Reinventing the high street for Covid-19 recovery

As part of their 'Life after lockdown’ series, this 2020 article from Sustrans looks at the impact of the Covid-19 pandemic on local high streets. It outlines four recommendations about what high streets in the future could ideally look like, including: designing high streets for people; capitalising on the increased usage of local high streets; reimagining what high streets are for; and ensuring equitable and inclusive access.

Date added 12 October 2021
Last updated 12 October 2021

This article from Sustrans begins by acknowledging the historical challenges high streets have faced, even before the Covid-19 pandemic hit, such as competition from out-of-town shopping centres and the rise in online shopping. The authors also identify an apparent tension between space given to pedestrians and motor vehicles/parking, on our high streets. However, they also recognise how we have seen some changes in this since the pandemic, owing to social distancing requirements.

The article next focuses on how Covid-19 'lockdowns’ have impacted on high streets. First, the authors observe how requirements around social distancing have led to challenges around high street store capacity and ensuring there is enough room for people to move around high streets, including along pavements. Second, the article notes the increased usage of local high streets since the pandemic, due to government advice around staying local, reduced capacity on public transport, and working from home. Third, the article suggests we have seen a related reduction in people using city centres, due to shifting work and commuting patterns, as well as lower levels of travel and tourism.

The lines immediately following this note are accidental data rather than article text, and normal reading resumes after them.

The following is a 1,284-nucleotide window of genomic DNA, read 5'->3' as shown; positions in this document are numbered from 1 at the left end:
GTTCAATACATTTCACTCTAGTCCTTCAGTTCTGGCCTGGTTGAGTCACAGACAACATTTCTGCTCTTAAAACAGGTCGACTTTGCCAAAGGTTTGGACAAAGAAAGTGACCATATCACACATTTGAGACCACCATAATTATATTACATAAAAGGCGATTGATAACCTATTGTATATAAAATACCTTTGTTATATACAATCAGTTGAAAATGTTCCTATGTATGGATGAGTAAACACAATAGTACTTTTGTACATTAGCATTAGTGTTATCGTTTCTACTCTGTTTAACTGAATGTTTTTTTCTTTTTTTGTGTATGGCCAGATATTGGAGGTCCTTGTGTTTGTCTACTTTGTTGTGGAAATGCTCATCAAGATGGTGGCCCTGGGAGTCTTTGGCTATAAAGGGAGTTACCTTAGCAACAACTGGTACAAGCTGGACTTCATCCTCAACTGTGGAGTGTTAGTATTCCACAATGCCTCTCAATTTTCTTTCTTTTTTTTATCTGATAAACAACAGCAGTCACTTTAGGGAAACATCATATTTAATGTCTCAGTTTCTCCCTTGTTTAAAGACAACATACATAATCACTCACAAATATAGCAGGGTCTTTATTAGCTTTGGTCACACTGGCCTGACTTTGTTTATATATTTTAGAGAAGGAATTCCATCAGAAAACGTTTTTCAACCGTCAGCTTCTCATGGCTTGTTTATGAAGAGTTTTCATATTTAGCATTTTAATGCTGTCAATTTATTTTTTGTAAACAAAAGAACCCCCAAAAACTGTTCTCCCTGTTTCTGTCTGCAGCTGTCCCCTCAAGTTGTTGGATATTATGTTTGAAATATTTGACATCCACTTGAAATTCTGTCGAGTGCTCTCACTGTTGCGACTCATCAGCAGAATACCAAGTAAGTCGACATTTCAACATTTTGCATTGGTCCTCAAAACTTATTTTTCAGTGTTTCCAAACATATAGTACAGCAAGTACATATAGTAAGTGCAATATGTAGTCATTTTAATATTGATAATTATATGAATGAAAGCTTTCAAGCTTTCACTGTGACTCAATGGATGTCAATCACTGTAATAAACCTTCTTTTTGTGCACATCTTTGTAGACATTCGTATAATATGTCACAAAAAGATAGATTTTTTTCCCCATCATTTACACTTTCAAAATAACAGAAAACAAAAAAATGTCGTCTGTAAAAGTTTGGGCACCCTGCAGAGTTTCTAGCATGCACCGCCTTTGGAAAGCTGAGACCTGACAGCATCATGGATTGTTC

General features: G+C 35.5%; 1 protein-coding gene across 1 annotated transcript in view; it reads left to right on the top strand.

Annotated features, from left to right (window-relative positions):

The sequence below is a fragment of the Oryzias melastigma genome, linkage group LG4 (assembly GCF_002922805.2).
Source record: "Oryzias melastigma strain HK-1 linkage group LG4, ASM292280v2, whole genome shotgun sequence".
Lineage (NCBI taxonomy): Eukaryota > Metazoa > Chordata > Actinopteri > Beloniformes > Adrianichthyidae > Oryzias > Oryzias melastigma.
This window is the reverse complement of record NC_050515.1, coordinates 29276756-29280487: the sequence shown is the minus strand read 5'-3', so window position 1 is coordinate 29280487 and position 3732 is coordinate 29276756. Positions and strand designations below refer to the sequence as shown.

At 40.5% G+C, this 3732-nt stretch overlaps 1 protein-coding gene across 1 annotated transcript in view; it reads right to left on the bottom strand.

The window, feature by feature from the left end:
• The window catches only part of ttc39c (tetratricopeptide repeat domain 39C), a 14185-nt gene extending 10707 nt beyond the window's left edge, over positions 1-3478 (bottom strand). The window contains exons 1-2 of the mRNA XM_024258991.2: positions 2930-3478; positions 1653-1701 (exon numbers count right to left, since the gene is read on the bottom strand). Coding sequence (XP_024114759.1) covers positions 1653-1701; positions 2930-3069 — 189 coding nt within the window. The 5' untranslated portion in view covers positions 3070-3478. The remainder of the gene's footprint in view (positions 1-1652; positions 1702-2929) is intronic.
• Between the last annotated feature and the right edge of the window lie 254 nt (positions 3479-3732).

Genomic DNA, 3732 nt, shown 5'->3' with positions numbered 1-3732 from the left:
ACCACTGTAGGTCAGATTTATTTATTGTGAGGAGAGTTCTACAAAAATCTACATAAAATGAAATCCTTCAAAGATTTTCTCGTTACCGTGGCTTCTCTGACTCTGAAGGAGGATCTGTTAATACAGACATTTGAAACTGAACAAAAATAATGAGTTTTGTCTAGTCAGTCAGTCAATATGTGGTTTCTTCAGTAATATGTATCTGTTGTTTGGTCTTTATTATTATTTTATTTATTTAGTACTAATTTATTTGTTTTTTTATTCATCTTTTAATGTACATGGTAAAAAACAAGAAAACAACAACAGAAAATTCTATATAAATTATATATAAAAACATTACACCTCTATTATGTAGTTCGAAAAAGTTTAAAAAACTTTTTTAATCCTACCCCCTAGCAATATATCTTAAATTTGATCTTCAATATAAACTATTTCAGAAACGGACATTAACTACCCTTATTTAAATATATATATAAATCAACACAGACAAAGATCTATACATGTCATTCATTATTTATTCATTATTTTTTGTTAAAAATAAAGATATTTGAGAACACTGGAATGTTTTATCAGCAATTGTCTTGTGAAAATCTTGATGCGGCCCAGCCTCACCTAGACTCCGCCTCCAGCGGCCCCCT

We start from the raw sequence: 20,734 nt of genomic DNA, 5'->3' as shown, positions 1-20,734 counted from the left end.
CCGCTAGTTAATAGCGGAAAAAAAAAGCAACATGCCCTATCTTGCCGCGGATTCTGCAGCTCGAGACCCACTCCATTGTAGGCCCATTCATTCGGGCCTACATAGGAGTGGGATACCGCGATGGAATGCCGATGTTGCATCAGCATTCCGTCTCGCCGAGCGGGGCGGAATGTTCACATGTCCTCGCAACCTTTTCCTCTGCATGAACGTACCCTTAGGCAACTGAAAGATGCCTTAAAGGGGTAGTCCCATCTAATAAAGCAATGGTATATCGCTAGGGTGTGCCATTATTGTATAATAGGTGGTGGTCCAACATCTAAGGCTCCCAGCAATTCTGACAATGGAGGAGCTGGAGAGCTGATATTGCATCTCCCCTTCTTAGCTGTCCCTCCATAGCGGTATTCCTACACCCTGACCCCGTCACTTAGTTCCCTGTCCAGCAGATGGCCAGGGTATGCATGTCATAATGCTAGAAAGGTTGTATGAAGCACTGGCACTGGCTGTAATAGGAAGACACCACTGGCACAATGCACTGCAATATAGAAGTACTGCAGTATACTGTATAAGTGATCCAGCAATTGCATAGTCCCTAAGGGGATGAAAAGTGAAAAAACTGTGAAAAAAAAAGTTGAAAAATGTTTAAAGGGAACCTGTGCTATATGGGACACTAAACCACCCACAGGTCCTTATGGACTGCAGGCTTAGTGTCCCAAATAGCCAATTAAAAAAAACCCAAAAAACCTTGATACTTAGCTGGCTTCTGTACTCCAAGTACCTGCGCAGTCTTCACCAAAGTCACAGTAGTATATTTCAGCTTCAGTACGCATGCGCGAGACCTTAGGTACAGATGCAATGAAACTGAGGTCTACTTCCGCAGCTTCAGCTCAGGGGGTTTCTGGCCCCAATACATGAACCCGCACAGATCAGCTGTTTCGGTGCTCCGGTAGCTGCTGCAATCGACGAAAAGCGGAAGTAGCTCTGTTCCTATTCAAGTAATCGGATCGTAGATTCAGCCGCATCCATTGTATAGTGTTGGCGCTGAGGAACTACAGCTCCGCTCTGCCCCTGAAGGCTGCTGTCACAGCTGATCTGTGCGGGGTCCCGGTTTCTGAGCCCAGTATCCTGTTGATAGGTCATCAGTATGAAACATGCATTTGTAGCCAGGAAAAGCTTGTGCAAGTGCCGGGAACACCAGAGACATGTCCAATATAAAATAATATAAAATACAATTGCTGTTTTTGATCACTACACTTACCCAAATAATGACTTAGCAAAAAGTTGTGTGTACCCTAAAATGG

Finally, the article provides four recommendations about how high streets can transform in the future, as summarised below:

1. Reinvent high streets as places for people - rather than being seen as somewhere to move through to get to somewhere else, high streets should be reinvented as destinations in their own right – designed for people and not cars, with high quality public realm.

2. Take advantage of increased use of local high streets - there is opportunity to revisit the traditional role of high streets as hubs for the local community, and to celebrate their unique character to generate local pride. The 20-minute neighbourhood concept could also be further put into practice.

3. Reimagine our town and city centres - with less people using larger towns and cities during Covid-19, they could further diversify their offer, providing further opportunities for social connections people may miss working from home, and also catering for domestic tourism. Office space could be repurposed for things like housing.

4. Ensure equitable access – when reinventing high streets, it is important to consider issues around inclusivity and equal access. Public transport could be improved so that more people are able to easily and safely access and move around our high streets.